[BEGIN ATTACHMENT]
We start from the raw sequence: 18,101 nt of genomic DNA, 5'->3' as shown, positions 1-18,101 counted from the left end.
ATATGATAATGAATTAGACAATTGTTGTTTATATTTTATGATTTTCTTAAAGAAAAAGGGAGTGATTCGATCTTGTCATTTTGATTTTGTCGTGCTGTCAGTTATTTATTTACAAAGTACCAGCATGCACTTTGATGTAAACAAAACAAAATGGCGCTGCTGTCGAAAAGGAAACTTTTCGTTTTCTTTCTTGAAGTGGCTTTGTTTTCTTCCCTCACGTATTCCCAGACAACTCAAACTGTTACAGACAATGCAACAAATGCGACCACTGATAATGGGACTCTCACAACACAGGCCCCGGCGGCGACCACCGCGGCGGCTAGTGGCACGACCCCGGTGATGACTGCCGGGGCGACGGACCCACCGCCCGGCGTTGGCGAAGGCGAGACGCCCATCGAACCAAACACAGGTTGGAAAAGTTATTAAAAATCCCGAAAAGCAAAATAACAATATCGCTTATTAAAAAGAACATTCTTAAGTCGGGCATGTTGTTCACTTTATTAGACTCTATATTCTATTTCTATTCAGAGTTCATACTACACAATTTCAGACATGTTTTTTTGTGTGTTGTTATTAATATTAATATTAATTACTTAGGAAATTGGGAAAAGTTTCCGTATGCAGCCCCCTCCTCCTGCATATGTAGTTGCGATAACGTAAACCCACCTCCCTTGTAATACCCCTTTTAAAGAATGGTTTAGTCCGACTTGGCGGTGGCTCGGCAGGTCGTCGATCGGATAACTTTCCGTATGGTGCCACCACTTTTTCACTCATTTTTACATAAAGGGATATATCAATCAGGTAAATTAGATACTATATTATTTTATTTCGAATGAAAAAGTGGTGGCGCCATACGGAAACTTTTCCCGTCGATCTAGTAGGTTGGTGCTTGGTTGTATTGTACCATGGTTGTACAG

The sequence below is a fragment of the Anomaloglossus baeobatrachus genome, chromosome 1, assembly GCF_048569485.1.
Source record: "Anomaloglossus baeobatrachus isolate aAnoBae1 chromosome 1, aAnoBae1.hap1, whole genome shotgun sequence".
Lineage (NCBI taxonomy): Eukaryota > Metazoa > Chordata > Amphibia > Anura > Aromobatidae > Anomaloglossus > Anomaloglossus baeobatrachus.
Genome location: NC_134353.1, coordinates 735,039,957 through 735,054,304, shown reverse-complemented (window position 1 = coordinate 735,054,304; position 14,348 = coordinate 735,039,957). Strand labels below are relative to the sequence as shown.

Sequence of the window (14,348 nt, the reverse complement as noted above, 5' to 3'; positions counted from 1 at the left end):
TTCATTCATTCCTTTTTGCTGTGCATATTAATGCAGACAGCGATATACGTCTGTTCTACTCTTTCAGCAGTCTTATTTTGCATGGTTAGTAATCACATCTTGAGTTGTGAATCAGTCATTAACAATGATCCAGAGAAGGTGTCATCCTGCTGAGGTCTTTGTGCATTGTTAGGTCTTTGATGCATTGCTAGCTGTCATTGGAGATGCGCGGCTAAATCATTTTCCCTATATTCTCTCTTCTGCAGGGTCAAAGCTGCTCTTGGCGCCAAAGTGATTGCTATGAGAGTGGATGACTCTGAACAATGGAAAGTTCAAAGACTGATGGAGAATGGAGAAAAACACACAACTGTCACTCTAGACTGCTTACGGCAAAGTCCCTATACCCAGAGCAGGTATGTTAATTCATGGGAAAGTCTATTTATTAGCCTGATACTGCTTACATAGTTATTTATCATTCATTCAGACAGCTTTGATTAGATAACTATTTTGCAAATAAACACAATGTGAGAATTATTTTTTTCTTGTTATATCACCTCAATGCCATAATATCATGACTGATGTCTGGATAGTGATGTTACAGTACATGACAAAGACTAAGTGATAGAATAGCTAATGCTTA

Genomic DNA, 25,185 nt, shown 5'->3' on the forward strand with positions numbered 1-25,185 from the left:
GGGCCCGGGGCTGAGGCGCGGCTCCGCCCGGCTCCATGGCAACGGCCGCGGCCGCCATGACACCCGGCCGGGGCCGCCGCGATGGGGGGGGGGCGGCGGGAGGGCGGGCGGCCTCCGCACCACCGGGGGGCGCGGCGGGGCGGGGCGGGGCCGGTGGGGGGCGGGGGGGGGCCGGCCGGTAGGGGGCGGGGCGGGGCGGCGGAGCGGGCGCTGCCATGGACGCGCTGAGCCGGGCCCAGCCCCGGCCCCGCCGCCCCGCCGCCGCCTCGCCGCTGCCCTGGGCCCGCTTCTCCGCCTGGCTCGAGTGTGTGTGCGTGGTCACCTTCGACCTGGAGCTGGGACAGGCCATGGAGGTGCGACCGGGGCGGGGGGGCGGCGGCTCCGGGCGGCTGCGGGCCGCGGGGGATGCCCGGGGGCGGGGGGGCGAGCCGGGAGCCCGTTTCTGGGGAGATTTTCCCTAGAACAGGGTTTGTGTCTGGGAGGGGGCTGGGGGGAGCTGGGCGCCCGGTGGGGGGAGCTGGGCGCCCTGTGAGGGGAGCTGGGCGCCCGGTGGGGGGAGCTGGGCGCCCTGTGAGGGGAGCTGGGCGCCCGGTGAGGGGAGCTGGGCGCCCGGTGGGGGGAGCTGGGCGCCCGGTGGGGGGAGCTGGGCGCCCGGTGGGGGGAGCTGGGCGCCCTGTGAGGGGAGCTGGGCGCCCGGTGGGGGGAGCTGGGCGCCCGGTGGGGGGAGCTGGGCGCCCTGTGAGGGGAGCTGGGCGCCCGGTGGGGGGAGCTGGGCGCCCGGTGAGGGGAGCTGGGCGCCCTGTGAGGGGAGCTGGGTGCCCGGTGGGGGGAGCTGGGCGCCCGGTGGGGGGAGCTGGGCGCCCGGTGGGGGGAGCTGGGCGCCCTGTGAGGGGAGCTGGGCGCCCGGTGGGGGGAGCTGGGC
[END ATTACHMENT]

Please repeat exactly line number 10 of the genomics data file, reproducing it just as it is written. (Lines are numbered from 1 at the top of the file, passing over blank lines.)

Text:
GGGCCCGGGGCTGAGGCGCGGCTCCGCCCGGCTCCATGGCAACGGCCGCGGCCGCCATGACACCCGGCCGGGGCCGCCGCGATGGGGGGGGGGCGGCGGGAGGGCGGGCGGCCTCCGCACCACCGGGGGGCGCGGCGGGGCGGGGCGGGGCCGGTGGGGGGCGGGGGGGGGCCGGCCGGTAGGGGGCGGGGCGGGGCGGCGGAGCGGGCGCTGCCATGGACGCGCTGAGCCGGGCCCAGCCCCGGCCCCGCCGCCCCGCCGCCGCCTCGCCGCTGCCCTGGGCCCGCTTCTCCGCCTGGCTCGAGTGTGTGTGCGTGGTCACCTTCGACCTGGAGCTGGGACAGGCCATGGAGGTGCGACCGGGGCGGGGGGGCGGCGGCTCCGGGCGGCTGCGGGCCGCGGGGGATGCCCGGGGGCGGGGGGGCGAGCCGGGAGCCCGTTTCTGGGGAGATTTTCCCTAGAACAGGGTTTGTGTCTGGGAGGGGGCTGGGGGGAGCTGGGCGCCCGGTGGGGGGAGCTGGGCGCCCTGTGAGGGGAGCTGGGCGCCCGGTGGGGGGAGCTGGGCGCCCTGTGAGGGGAGCTGGGCGCCCGGTGAGGGGAGCTGGGCGCCCGGTGGGGGGAGCTGGGCGCCCGGTGGGGGGAGCTGGGCGCCCGGTGGGGGGAGCTGGGCGCCCTGTGAGGGGAGCTGGGCGCCCGGTGGGGGGAGCTGGGCGCCCGGTGGGGGGAGCTGGGCGCCCTGTGAGGGGAGCTGGGCGCCCGGTGGGGGGAGCTGGGCGCCCGGTGAGGGGAGCTGGGCGCCCTGTGAGGGGAGCTGGGTGCCCGGTGGGGGGAGCTGGGCGCCCGGTGGGGGGAGCTGGGCGCCCGGTGGGGGGAGCTGGGCGCCCTGTGAGGGGAGCTGGGCGCCCGGTGGGGGGAGCTGGGC